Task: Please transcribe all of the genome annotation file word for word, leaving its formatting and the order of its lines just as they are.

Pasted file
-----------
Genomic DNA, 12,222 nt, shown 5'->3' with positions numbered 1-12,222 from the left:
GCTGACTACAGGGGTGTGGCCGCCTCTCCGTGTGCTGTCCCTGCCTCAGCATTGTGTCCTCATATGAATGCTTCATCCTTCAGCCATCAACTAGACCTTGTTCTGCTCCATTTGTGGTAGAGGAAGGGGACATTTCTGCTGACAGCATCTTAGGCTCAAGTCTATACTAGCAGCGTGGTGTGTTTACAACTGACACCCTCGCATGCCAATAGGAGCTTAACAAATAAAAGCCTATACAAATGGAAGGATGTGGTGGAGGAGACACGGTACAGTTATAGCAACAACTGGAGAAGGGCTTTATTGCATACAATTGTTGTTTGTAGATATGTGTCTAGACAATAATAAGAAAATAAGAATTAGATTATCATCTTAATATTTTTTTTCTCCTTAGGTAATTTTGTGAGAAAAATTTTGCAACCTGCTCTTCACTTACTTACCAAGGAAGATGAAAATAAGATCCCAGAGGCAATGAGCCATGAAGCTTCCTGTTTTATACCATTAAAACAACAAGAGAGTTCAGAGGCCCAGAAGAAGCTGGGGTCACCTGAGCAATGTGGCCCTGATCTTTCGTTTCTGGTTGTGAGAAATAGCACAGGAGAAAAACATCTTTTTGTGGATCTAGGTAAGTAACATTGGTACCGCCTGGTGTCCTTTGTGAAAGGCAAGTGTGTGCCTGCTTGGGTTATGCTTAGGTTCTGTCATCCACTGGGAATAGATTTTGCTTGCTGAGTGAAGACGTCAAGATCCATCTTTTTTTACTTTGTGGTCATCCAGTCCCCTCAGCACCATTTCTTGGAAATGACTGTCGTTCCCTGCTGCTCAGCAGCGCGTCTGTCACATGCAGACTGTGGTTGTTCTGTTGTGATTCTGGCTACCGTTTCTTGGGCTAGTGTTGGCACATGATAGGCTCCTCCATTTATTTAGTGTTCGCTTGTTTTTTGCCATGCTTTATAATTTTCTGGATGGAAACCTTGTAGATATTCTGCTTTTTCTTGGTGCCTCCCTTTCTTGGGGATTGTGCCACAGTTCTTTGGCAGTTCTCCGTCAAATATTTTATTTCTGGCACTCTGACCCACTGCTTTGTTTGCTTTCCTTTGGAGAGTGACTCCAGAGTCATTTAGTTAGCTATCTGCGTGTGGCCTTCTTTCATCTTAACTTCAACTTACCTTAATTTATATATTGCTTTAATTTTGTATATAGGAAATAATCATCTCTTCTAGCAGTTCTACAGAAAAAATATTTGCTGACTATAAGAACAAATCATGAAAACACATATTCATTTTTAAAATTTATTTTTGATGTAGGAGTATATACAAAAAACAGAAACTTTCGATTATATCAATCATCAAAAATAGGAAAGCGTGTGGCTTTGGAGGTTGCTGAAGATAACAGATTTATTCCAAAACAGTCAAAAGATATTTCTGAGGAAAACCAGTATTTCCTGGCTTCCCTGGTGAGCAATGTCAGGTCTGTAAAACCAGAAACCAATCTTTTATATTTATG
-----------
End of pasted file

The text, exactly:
Genomic DNA, 12,222 nt, shown 5'->3' with positions numbered 1-12,222 from the left:
GCTGACTACAGGGGTGTGGCCGCCTCTCCGTGTGCTGTCCCTGCCTCAGCATTGTGTCCTCATATGAATGCTTCATCCTTCAGCCATCAACTAGACCTTGTTCTGCTCCATTTGTGGTAGAGGAAGGGGACATTTCTGCTGACAGCATCTTAGGCTCAAGTCTATACTAGCAGCGTGGTGTGTTTACAACTGACACCCTCGCATGCCAATAGGAGCTTAACAAATAAAAGCCTATACAAATGGAAGGATGTGGTGGAGGAGACACGGTACAGTTATAGCAACAACTGGAGAAGGGCTTTATTGCATACAATTGTTGTTTGTAGATATGTGTCTAGACAATAATAAGAAAATAAGAATTAGATTATCATCTTAATATTTTTTTTCTCCTTAGGTAATTTTGTGAGAAAAATTTTGCAACCTGCTCTTCACTTACTTACCAAGGAAGATGAAAATAAGATCCCAGAGGCAATGAGCCATGAAGCTTCCTGTTTTATACCATTAAAACAACAAGAGAGTTCAGAGGCCCAGAAGAAGCTGGGGTCACCTGAGCAATGTGGCCCTGATCTTTCGTTTCTGGTTGTGAGAAATAGCACAGGAGAAAAACATCTTTTTGTGGATCTAGGTAAGTAACATTGGTACCGCCTGGTGTCCTTTGTGAAAGGCAAGTGTGTGCCTGCTTGGGTTATGCTTAGGTTCTGTCATCCACTGGGAATAGATTTTGCTTGCTGAGTGAAGACGTCAAGATCCATCTTTTTTTACTTTGTGGTCATCCAGTCCCCTCAGCACCATTTCTTGGAAATGACTGTCGTTCCCTGCTGCTCAGCAGCGCGTCTGTCACATGCAGACTGTGGTTGTTCTGTTGTGATTCTGGCTACCGTTTCTTGGGCTAGTGTTGGCACATGATAGGCTCCTCCATTTATTTAGTGTTCGCTTGTTTTTTGCCATGCTTTATAATTTTCTGGATGGAAACCTTGTAGATATTCTGCTTTTTCTTGGTGCCTCCCTTTCTTGGGGATTGTGCCACAGTTCTTTGGCAGTTCTCCGTCAAATATTTTATTTCTGGCACTCTGACCCACTGCTTTGTTTGCTTTCCTTTGGAGAGTGACTCCAGAGTCATTTAGTTAGCTATCTGCGTGTGGCCTTCTTTCATCTTAACTTCAACTTACCTTAATTTATATATTGCTTTAATTTTGTATATAGGAAATAATCATCTCTTCTAGCAGTTCTACAGAAAAAATATTTGCTGACTATAAGAACAAATCATGAAAACACATATTCATTTTTAAAATTTATTTTTGATGTAGGAGTATATACAAAAAACAGAAACTTTCGATTATATCAATCATCAAAAATAGGAAAGCGTGTGGCTTTGGAGGTTGCTGAAGATAACAGATTTATTCCAAAACAGTCAAAAGATATTTCTGAGGAAAACCAGTATTTCCTGGCTTCCCTGGTGAGCAATGTCAGGTCTGTAAAACCAGAAACCAATCTTTTATATTTATG